MOSCOW — It's so hot that women in bikinis are sunbathing in Moscow.
A heat wave across much of Europe also is causing crops to wither, forest fires to ignite and roads to melt, while refrigerators and fans are buckling in the searing sun.
From Russia's Urals mountains to western Germany, a week of temperatures hovering stubbornly in the mid-30s C (mid-90s F) has baked northern parts of Europe, which are usually spared the heat of the Mediterranean – and forecasters are warning of more to come over the next week.
People were finding ways to beat the heat. There was the rare sight of women in bikinis sunbathing Thursday in Kolomenskoye park in Moscow, while other people tried to cool off by soaking themselves in fountains and playing in water jets in the Russian capital, Belarus and other parts of Europe.
But it hasn't been all fun and games. The air-conditioning systems on board the high-speed trains of Germany's national rail operator Deutsche Bahn broke down several times. With locked windows, dozens of passengers were afflicted with heat exhaustion after spending hours trapped in temperatures of up to 50 C (122 F).
The higher temperatures are being caused by an interaction between a zone of low pressure to the northwest of the United Kingdom and high pressure around the Mediterranean, British weather service spokesman Barry Gromett said.
"What that does is to bring hot African air up over Europe," he said. "Temperatures are, in many places across Central and Eastern European, about 5 to 10 degrees (Celsius) warmer than you might expect."
A batch of cooler air is scheduled to work its way slowly across France and into central Germany, Gromett said.
But waves heat waves may be here to stay.
U.S. climate scientists said Thursday that June was a record-setting month in the temperature department, keeping the planet on a course for a hot year.
Worldwide, the average temperature in June was 61.1 degrees F (16.2 C) – 1.22 degrees F (0.68 C) warmer than average for the month of June, said the National Oceanic and Atmospheric Administration in Washington. This year has had the warmest average temperature for the January-June period on record – 57.5 F (12.2 C).
Russia's worst droughts in a century have destroyed almost 10 million hectares (25 million acres) of crops in central and European areas, authorities said. A state of emergency has been declared in 18 Russian provinces, where fire has engulfed more than 26,000 hectares (64,000 acres) of forest.
The situation has been described as serious by Russian Deputy Prime Minister Viktor Zubkov, who oversees the agriculture sector. But he said authorities have the resources to cope. Various officials have tried to reassure the public that the country has enough grain stockpiled to rule out imports.
Germany's Potato Industry Union, meanwhile, says it expects losses of 30 percent in this year's harvest.
"The situation is worse in many places this year than in the drought years of 2003 and 2006," said Martin Umhau, the head of Germany's Union of Potato Industry.
The Chamber of Agriculture of the Czech Republic estimates the grain harvest could by down by 10 percent compared with 2009.
Meanwhile, drowning deaths were up in Eastern Europe as people flocked to seas, lakes and rivers in search of a break from the blistering heat. More than 230 people died in the last week alone across Russia, with 21 perishing over two weeks in Latvia, according to officials, who lamented the tendency of heavy drinking while sunbathing. Last year, about 3,000 people drowned in Russia.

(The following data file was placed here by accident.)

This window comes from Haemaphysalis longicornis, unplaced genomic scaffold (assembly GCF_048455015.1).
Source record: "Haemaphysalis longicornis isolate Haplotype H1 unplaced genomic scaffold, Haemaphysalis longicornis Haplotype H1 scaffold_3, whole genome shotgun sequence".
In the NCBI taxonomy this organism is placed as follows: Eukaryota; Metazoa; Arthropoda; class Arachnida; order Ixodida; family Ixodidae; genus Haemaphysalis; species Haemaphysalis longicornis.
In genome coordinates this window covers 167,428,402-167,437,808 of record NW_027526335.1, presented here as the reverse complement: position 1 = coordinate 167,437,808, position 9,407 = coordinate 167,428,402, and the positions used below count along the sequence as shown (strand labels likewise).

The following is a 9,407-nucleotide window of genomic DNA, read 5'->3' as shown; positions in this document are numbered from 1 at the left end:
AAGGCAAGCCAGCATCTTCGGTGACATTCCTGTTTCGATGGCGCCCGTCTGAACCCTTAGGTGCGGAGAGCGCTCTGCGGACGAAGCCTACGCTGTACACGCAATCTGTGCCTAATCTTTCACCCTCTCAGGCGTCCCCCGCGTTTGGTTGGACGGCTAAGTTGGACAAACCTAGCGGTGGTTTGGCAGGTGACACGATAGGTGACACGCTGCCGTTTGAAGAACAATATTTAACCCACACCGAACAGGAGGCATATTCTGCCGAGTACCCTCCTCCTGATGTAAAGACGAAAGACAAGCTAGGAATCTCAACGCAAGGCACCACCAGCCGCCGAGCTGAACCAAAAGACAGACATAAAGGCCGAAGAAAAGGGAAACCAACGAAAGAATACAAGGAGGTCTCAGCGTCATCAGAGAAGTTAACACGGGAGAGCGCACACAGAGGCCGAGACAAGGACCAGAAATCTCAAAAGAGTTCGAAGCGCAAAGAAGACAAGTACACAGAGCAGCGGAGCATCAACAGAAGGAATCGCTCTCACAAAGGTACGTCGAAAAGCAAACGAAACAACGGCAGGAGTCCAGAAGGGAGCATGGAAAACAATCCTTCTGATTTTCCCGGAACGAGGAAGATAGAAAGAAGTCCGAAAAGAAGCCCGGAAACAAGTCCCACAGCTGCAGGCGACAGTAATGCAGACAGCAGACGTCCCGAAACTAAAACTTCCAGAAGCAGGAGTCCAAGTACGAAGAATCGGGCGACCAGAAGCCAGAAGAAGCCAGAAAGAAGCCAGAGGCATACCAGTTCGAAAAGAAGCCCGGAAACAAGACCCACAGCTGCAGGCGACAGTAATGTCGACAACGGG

Blood reserves were dropping in Germany, with fewer donors able to travel to blood banks.
"We now only have reserves for one to three days," German Red Cross spokesman Friedrich-Ernst Dueppe told the news agency DAPD.
The heat also took its toll on transport, with roads damaged and railway operators suffering.
A major highway from Prague to Germany had to be closed for several days of repairs, and the Vodochody international airport north of Prague stopped accepting passenger flights after heat damage to the runway.
In the Baltic state of Estonia, several churches were being used as heat shelters, particularly for the elderly. A major grocery store in the capital, Tallinn, reported that all of its refrigerators containing dairy and meat products had succumbed to the heat. Local municipalities have closed public woodland areas in order to lower the risk of fire.
Stores in Finland, which reported a 75-year record of 34.2 C (93.5 F), were quickly running out of fans and air conditioners. The same happened in Germany and Hungary, where the mercury hit 37 C (99 F).
Europe's scorching weather comes on the heels of a record heat wave stifling much of the U.S. Eastern Seaboard.
Philadelphia, Newark and Trenton, New Jersey hit 100 F (38 C) last week in weather that caused scattered power outages throughout the region. The heat hampered train travel, forcing nursing homes with power problems to evacuate and buckled highways.
The heat caused a handful of deaths but overall constituted a nuisance. Since the heat wave broke, rainstorms have hit many of the same areas, causing flash flooding in spots.
Associated Press writers Melissa Eddy in Berlin; Raphael G. Satter in London; Gary Peach in Riga, Latvia; Matti Huuhtanen in Helsinki, Finland; Jari Tanner in Tallinn, Estonia; Pablo Gorondi in Budapest, Hungary; Jan Olsen in Copenhagen, Denmark, and Natasha T. Metzler in Washington contributed to this report.